Police warn of parcel scam by fake overseas officials; more than $4 million lost since March

Over 50 police reports and more than $4 million has been lost to the phone scammers since March 2016.
Over 50 police reports and more than $4 million has been lost to the phone scammers since March 2016. PHOTO: ST FILE

SINGAPORE - The Singapore Police Force (SPF) has warned the public of scammers who impersonate overseas officials to trick their victims into sending money.

The victims would receive calls from the scammers, informing them that parcels containing illegal items had been shipped in their names.

Since March this year, over 50 police reports have been received, with victims being tricked into sending more than $4 million to the scammers.

"The scam is almost identical to the fraud cases experienced in Hong Kong and China since mid-2015," SPF said in a news release on Wednesday (June 8).

There has also been a shift in the modus operandi of the scam recently, with scammers posing as police officers or staff from local courier companies such as SingPost.

This local variation of the scam involves victims receiving calls with spoofed local numbers to make the ruse more believable.

Once the victims were informed that parcels were delivered to their local addresses, they were then asked to remit monies to bank accounts in China or make fund transfers through Internet banking to accounts in Malaysia.

Recent cases saw victims visiting a webpage where they were told to enter their personal details and bank information.

SPF has advised the public to take the following precautions when receiving unsolicited calls from unknown parties:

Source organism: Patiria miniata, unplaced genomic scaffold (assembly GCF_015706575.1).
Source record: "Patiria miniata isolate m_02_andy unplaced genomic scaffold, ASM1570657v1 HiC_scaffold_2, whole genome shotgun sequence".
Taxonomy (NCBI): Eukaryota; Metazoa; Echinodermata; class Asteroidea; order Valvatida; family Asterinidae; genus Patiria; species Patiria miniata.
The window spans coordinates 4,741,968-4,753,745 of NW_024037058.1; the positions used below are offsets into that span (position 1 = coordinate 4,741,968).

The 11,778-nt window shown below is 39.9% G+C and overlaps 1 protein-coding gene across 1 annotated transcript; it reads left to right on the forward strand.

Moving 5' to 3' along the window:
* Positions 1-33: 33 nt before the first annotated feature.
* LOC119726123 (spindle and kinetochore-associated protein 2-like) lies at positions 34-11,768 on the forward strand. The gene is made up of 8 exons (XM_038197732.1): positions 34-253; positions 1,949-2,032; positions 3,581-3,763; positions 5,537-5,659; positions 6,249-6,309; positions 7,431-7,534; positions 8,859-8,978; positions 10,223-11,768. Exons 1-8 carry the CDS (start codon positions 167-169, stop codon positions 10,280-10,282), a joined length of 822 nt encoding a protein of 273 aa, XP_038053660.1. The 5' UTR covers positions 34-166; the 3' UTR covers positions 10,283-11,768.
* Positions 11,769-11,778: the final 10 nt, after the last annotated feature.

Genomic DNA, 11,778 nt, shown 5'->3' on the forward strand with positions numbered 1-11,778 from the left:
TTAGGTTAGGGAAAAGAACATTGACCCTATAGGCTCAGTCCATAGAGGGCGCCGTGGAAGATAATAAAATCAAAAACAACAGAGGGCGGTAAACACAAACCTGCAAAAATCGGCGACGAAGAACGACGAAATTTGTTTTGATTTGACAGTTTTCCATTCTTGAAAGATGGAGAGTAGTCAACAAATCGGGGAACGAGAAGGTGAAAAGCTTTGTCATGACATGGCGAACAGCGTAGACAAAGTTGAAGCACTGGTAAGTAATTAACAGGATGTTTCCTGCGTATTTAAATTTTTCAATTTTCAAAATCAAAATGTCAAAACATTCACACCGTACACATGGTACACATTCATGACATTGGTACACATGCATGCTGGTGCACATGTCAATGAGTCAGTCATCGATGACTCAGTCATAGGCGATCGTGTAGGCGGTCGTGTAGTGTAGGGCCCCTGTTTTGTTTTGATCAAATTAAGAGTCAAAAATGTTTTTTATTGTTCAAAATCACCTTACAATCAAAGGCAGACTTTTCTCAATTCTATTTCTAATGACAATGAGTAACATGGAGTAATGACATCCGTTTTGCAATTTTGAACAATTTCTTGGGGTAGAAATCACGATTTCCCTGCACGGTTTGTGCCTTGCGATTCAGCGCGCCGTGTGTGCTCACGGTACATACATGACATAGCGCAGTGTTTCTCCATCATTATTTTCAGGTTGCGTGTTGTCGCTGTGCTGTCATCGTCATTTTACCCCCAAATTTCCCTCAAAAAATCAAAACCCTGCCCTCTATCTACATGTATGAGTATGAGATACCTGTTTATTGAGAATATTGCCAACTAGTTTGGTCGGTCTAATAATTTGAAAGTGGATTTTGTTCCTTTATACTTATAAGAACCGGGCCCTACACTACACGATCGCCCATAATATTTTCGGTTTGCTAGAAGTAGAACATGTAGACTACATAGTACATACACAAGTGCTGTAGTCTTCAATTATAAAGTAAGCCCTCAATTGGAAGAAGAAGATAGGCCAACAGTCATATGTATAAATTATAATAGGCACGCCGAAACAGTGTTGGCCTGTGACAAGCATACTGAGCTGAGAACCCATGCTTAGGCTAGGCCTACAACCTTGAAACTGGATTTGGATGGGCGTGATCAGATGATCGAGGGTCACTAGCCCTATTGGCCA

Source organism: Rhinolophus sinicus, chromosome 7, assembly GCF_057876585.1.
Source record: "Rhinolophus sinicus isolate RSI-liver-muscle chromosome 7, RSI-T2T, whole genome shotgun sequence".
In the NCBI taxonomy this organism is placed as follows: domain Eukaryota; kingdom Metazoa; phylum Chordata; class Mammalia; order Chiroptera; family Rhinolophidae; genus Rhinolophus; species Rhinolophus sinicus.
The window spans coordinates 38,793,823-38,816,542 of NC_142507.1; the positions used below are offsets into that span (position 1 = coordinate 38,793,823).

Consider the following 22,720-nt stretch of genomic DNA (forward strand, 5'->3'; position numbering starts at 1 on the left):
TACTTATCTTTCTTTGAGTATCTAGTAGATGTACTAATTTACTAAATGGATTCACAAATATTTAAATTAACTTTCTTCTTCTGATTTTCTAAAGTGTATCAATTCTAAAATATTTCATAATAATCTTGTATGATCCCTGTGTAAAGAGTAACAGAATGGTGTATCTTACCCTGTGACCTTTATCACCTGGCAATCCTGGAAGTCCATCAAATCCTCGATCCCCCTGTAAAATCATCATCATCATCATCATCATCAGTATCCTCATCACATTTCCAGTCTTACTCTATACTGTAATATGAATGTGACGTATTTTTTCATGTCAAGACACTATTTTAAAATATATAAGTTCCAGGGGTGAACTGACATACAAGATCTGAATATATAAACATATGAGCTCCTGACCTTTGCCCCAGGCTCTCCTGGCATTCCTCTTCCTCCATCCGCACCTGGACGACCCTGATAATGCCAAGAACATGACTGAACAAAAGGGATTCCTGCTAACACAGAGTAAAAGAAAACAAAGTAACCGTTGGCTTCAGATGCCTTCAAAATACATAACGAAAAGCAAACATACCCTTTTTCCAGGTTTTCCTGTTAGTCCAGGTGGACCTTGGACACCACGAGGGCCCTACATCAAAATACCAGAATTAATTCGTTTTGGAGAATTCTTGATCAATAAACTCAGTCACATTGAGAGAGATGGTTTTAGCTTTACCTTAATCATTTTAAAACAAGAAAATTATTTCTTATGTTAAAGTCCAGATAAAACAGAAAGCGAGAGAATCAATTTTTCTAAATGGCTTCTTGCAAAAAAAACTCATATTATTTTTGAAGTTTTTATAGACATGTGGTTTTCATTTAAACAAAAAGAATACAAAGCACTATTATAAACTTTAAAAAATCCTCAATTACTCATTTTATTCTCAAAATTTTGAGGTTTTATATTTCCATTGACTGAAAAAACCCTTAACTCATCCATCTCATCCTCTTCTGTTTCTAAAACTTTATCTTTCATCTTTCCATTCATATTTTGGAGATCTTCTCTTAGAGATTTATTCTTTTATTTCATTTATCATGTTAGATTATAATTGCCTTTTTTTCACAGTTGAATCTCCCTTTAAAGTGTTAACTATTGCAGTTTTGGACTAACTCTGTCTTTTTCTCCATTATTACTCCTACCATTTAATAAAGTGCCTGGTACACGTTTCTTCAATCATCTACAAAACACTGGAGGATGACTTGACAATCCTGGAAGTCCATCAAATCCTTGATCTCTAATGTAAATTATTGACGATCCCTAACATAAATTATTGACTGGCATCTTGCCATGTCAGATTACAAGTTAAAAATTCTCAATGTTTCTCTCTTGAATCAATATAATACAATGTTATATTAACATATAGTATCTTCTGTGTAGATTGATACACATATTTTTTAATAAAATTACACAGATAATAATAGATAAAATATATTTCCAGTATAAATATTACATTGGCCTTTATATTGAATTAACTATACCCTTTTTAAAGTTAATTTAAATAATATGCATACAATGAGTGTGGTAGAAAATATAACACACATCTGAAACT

• Ignore the calls. Scammers may use caller ID spoofing technology to mask the actual phone number and display a different number. Calls that appear to be from a local number may not actually be made from Singapore. If you receive a suspicious call from a local number, hang up, wait five minutes, then call the number back to check the validity of the request;
  • Ignore instruction to remit or transfer money. No government agency will inform you to make a payment through a telephone call, especially to a third party's bank account;
  • Refrain from giving out personal information and bank details, whether on the website or to callers over the phone. Personal information and bank details such as Internet bank account username and password, OTP code from token, is useful to criminals;
  • Call a trusted friend or talk to a relative before you act. You may be overwhelmed by emotion and err in your judgment; and
  • If you have information related to such crime or if you are in doubt, call the Police hotline on 1800-255-0000, or dial 999 for urgent Police assistance.